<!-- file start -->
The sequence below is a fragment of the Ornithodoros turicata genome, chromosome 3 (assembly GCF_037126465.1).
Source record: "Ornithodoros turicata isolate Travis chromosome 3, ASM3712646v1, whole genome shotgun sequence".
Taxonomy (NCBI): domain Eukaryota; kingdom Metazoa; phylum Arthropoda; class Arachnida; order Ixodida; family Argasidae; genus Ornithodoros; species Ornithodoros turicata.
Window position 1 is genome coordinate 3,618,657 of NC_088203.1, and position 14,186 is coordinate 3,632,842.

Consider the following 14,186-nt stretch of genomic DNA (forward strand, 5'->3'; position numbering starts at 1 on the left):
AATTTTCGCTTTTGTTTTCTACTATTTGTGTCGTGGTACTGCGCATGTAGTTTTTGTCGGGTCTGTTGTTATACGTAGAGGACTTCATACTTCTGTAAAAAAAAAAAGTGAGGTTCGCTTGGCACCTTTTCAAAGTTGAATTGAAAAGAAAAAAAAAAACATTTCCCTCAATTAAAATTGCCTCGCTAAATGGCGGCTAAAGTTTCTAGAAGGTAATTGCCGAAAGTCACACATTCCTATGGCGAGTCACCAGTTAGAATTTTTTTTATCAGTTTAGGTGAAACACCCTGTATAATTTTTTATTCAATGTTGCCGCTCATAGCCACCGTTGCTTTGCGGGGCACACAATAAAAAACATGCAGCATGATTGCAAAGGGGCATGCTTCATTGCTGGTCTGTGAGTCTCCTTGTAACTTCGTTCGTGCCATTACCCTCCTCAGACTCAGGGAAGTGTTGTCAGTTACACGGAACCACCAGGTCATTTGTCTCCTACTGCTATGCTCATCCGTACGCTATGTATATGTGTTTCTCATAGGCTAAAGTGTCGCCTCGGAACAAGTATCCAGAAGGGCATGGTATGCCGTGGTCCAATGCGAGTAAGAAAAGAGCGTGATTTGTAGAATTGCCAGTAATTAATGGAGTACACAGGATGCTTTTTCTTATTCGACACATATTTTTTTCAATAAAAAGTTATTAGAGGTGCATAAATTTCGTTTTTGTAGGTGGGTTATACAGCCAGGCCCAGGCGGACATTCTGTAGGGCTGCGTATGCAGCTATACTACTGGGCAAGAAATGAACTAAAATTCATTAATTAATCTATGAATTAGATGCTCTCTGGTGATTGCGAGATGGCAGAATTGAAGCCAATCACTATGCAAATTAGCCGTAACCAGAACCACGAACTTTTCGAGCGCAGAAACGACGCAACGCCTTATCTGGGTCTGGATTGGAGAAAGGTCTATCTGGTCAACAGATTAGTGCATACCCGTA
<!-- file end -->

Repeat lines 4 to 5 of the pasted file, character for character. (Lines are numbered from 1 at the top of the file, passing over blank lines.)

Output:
Window position 1 is genome coordinate 3,618,657 of NC_088203.1, and position 14,186 is coordinate 3,632,842.

Consider the following 14,186-nt stretch of genomic DNA (forward strand, 5'->3'; position numbering starts at 1 on the left):